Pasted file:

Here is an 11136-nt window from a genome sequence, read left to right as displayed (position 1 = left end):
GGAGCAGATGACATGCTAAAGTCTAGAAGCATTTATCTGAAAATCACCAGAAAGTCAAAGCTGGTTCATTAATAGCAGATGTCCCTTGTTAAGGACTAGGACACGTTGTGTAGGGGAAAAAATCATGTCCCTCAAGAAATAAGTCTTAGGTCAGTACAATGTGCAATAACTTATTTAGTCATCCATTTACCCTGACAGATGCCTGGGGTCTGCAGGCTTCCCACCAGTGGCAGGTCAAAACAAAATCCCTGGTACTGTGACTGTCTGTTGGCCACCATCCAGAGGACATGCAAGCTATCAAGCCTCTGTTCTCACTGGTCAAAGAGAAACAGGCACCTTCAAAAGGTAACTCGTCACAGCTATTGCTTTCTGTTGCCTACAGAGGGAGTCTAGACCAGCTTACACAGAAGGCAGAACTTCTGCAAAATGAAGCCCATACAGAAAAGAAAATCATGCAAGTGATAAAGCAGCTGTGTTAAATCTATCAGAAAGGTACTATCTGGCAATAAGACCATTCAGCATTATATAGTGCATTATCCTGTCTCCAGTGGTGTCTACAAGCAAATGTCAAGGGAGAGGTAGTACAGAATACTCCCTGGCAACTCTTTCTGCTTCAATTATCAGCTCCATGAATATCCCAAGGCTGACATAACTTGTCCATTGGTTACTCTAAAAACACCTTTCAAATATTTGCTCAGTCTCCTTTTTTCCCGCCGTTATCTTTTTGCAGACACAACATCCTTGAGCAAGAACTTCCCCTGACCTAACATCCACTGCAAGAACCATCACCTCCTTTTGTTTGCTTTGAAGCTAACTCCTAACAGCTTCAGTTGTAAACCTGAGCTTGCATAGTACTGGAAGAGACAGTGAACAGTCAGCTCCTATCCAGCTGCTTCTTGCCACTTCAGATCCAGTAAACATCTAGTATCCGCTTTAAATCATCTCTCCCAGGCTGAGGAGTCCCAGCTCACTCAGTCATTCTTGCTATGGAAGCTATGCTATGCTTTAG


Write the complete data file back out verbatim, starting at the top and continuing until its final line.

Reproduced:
Here is an 11136-nt window from a genome sequence, read left to right as displayed (position 1 = left end):
GGAGCAGATGACATGCTAAAGTCTAGAAGCATTTATCTGAAAATCACCAGAAAGTCAAAGCTGGTTCATTAATAGCAGATGTCCCTTGTTAAGGACTAGGACACGTTGTGTAGGGGAAAAAATCATGTCCCTCAAGAAATAAGTCTTAGGTCAGTACAATGTGCAATAACTTATTTAGTCATCCATTTACCCTGACAGATGCCTGGGGTCTGCAGGCTTCCCACCAGTGGCAGGTCAAAACAAAATCCCTGGTACTGTGACTGTCTGTTGGCCACCATCCAGAGGACATGCAAGCTATCAAGCCTCTGTTCTCACTGGTCAAAGAGAAACAGGCACCTTCAAAAGGTAACTCGTCACAGCTATTGCTTTCTGTTGCCTACAGAGGGAGTCTAGACCAGCTTACACAGAAGGCAGAACTTCTGCAAAATGAAGCCCATACAGAAAAGAAAATCATGCAAGTGATAAAGCAGCTGTGTTAAATCTATCAGAAAGGTACTATCTGGCAATAAGACCATTCAGCATTATATAGTGCATTATCCTGTCTCCAGTGGTGTCTACAAGCAAATGTCAAGGGAGAGGTAGTACAGAATACTCCCTGGCAACTCTTTCTGCTTCAATTATCAGCTCCATGAATATCCCAAGGCTGACATAACTTGTCCATTGGTTACTCTAAAAACACCTTTCAAATATTTGCTCAGTCTCCTTTTTTCCCGCCGTTATCTTTTTGCAGACACAACATCCTTGAGCAAGAACTTCCCCTGACCTAACATCCACTGCAAGAACCATCACCTCCTTTTGTTTGCTTTGAAGCTAACTCCTAACAGCTTCAGTTGTAAACCTGAGCTTGCATAGTACTGGAAGAGACAGTGAACAGTCAGCTCCTATCCAGCTGCTTCTTGCCACTTCAGATCCAGTAAACATCTAGTATCCGCTTTAAATCATCTCTCCCAGGCTGAGGAGTCCCAGCTCACTCAGTCATTCTTGCTATGGAAGCTATGCTATGCTTTAG